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According to The First Google Result for "ZFS Deduplication"

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What to dedup: Files, blocks, or bytes?
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Block-level dedup has somewhat higher overhead than file-level dedup when whole files are duplicated, but unlike file-level dedup, it handles block-level data such as virtual machine images extremely well.
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ZFS provides block-level deduplication
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According to Wikipedia's ZFS Article

ZFS uses variable-sized blocks of up to 128 kilobytes. The currently available code allows the administrator to tune the maximum block size used as certain workloads do not perform well with large blocks. If data compression (LZJB) is enabled, variable block sizes are used. If a block can be compressed to fit into a smaller block size, the smaller size is used on the disk to use less storage and improve IO throughput (though at the cost of increased CPU use for the compression and decompression operations).

I want to make sure I understand this correctly.

Assuming compression is off

If I a randomly filled file of 1GB, then I write a second file that is the same except half way through, I change one of the bytes. Will that file be deduplicated (all except for the changed byte's block?)

If I write a single byte file, will it take a whole 128 kilobytes? If not, will the blocks get larger in the event the file gets longer?

If a file takes two 64kilobyte blocks (would this ever happen?), then would an identical file get deduped after taking a single 128 kilobyte block

If a file is shortened, then part of its block would have been ignored, perhaps the data would not be reset to 0x00 bytes. Would a half used block get deduped?

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2 Answers

up vote 3 down vote accepted

ZFS deduplication works on blocks (recordlength) it does not know/care about files. Each block is checksummed using sha256 (by default changeable). If the checksum matches an other block it will just reference the same record and no new data will be written. One problem of deduplication with ZFS is that checksums are kept in memory so large pools will require a lot of memory. So you should only apply reduplication when using large record length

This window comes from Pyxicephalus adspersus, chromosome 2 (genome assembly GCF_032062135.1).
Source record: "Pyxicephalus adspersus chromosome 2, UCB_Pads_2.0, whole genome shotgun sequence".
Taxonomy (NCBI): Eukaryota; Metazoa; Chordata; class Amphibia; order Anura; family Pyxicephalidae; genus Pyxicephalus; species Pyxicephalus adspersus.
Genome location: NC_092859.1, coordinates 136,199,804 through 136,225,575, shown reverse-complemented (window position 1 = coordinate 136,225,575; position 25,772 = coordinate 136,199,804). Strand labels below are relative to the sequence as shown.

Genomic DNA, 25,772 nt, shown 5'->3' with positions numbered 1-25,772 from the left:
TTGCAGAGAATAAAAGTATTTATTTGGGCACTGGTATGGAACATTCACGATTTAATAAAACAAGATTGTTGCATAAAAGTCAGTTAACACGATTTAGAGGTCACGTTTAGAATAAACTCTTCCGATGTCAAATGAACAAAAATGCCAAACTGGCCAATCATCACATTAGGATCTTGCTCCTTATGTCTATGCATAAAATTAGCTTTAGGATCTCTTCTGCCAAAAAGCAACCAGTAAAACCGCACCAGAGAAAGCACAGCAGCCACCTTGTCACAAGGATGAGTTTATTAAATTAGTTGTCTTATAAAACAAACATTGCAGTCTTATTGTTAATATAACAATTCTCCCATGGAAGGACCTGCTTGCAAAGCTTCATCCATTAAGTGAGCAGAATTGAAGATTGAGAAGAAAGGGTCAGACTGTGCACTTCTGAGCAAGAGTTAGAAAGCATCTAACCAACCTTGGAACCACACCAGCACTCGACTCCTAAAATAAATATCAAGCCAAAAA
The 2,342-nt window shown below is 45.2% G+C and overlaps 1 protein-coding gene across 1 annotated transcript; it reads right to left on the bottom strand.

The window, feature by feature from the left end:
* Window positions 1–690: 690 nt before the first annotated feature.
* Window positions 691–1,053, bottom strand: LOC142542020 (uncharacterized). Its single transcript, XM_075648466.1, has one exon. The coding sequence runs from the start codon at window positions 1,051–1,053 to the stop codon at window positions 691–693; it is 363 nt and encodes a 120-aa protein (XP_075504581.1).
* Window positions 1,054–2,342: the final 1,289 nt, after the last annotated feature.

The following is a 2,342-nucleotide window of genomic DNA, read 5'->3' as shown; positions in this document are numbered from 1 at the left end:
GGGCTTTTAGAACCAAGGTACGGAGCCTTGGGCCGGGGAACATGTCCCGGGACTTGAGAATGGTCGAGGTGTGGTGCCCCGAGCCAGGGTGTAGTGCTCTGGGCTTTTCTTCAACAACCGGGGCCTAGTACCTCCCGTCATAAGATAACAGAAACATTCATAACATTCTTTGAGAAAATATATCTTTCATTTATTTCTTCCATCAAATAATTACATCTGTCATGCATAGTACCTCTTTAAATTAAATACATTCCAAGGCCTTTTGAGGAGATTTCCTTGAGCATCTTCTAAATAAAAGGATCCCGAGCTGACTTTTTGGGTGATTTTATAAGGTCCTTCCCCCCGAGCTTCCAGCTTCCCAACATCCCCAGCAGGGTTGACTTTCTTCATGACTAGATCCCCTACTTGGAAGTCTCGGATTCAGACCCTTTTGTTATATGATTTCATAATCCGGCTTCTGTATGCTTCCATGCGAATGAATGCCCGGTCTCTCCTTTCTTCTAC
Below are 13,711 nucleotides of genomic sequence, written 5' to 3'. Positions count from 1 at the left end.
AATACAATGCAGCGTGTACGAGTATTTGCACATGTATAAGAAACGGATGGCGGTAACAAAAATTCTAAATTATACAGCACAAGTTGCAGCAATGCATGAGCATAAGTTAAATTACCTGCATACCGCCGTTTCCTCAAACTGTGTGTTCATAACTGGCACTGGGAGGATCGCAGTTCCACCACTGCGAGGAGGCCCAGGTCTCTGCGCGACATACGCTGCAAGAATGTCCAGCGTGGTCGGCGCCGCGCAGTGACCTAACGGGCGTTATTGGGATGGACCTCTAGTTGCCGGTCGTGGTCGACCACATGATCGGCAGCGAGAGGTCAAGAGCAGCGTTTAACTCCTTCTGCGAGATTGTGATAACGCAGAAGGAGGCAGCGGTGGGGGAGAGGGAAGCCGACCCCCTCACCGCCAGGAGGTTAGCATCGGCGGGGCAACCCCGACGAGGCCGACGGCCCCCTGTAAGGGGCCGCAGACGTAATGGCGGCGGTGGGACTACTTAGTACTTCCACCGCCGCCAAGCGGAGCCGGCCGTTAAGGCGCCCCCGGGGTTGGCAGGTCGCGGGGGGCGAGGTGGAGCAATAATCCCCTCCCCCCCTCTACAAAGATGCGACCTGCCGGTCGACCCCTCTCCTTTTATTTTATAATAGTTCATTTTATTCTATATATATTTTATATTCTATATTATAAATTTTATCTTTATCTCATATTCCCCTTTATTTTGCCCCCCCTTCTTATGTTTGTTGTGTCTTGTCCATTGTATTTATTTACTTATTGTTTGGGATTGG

Assuming recordlength 128k

If I a randomly filled file of 1GB, then I write a second file that is the same except half way through, I change one of the bytes. Will that file be deduplicated (all except for the changed byte's block?)

Yes only one block will not be duplicated.

If I write a single byte file, will it take a whole 128 kilobytes? If not, will the blocks get larger in the event the file gets longer?

128k will be allocated, if the file size grows above 128k more blocks will be allocated as needed.

If a file takes two 64kilobyte blocks (would this ever happen?), then would an identical file get deduped after taking a single 128 kilobyte block

A file will take 128k the same file will be deduplicated

If a file is shortened, then part of its block would have been ignored, perhaps the data would not be reset to 0x00 bytes. Would a half used block get deduced?

If the exact same block is found yes

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A slight correction: for files less than recordsize, ZFS will write a single filesystem block of the exact size (or the compressed size if compression is on). De-duplication operates on these filesystem blocks which are of variable size. –  eirescot Aug 19 '11 at 0:20
    
Agreed my bad . –  Yavor Shahpasov Aug 19 '11 at 9:20
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The variable sized blocks of ZFS are as Yavor mentioned already should not be confused randomized variable sized chunking, also called content-defined chunking or Rabin fingerprinting. Here is a small talk describing the differences.

ZFS used static, but configurable block sizes.

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